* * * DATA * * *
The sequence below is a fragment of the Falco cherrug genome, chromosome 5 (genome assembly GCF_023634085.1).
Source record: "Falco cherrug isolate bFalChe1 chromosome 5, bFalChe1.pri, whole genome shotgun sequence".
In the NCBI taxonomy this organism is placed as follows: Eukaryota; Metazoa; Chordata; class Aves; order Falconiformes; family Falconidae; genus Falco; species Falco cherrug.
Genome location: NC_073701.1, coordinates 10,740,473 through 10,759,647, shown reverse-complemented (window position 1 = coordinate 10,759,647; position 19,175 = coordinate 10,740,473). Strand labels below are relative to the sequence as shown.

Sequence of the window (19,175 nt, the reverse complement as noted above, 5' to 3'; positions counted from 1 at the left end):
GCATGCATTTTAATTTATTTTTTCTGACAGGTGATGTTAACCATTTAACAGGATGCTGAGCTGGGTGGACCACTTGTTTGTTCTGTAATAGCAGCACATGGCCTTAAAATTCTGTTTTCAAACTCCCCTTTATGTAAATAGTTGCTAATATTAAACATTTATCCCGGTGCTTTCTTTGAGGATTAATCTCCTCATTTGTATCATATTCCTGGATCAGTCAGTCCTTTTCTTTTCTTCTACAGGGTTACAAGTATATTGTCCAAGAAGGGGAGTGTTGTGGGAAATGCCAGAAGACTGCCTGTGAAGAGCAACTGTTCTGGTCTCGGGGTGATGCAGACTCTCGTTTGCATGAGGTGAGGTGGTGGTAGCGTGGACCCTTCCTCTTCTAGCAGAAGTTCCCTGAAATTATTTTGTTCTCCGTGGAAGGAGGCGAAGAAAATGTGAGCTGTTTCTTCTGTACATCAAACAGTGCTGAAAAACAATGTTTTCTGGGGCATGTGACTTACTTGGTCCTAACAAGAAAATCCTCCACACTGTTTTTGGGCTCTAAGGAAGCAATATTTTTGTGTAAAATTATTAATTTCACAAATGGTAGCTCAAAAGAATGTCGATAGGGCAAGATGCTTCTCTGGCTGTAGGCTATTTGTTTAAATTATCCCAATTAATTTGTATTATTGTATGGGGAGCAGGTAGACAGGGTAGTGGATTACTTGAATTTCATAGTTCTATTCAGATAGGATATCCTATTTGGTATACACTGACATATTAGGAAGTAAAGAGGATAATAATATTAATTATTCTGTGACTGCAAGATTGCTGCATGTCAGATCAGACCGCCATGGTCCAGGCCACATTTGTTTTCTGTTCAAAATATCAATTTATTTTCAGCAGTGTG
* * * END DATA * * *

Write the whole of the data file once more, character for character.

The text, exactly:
The sequence below is a fragment of the Falco cherrug genome, chromosome 5 (genome assembly GCF_023634085.1).
Source record: "Falco cherrug isolate bFalChe1 chromosome 5, bFalChe1.pri, whole genome shotgun sequence".
In the NCBI taxonomy this organism is placed as follows: Eukaryota; Metazoa; Chordata; class Aves; order Falconiformes; family Falconidae; genus Falco; species Falco cherrug.
Genome location: NC_073701.1, coordinates 10,740,473 through 10,759,647, shown reverse-complemented (window position 1 = coordinate 10,759,647; position 19,175 = coordinate 10,740,473). Strand labels below are relative to the sequence as shown.

Sequence of the window (19,175 nt, the reverse complement as noted above, 5' to 3'; positions counted from 1 at the left end):
GCATGCATTTTAATTTATTTTTTCTGACAGGTGATGTTAACCATTTAACAGGATGCTGAGCTGGGTGGACCACTTGTTTGTTCTGTAATAGCAGCACATGGCCTTAAAATTCTGTTTTCAAACTCCCCTTTATGTAAATAGTTGCTAATATTAAACATTTATCCCGGTGCTTTCTTTGAGGATTAATCTCCTCATTTGTATCATATTCCTGGATCAGTCAGTCCTTTTCTTTTCTTCTACAGGGTTACAAGTATATTGTCCAAGAAGGGGAGTGTTGTGGGAAATGCCAGAAGACTGCCTGTGAAGAGCAACTGTTCTGGTCTCGGGGTGATGCAGACTCTCGTTTGCATGAGGTGAGGTGGTGGTAGCGTGGACCCTTCCTCTTCTAGCAGAAGTTCCCTGAAATTATTTTGTTCTCCGTGGAAGGAGGCGAAGAAAATGTGAGCTGTTTCTTCTGTACATCAAACAGTGCTGAAAAACAATGTTTTCTGGGGCATGTGACTTACTTGGTCCTAACAAGAAAATCCTCCACACTGTTTTTGGGCTCTAAGGAAGCAATATTTTTGTGTAAAATTATTAATTTCACAAATGGTAGCTCAAAAGAATGTCGATAGGGCAAGATGCTTCTCTGGCTGTAGGCTATTTGTTTAAATTATCCCAATTAATTTGTATTATTGTATGGGGAGCAGGTAGACAGGGTAGTGGATTACTTGAATTTCATAGTTCTATTCAGATAGGATATCCTATTTGGTATACACTGACATATTAGGAAGTAAAGAGGATAATAATATTAATTATTCTGTGACTGCAAGATTGCTGCATGTCAGATCAGACCGCCATGGTCCAGGCCACATTTGTTTTCTGTTCAAAATATCAATTTATTTTCAGCAGTGTG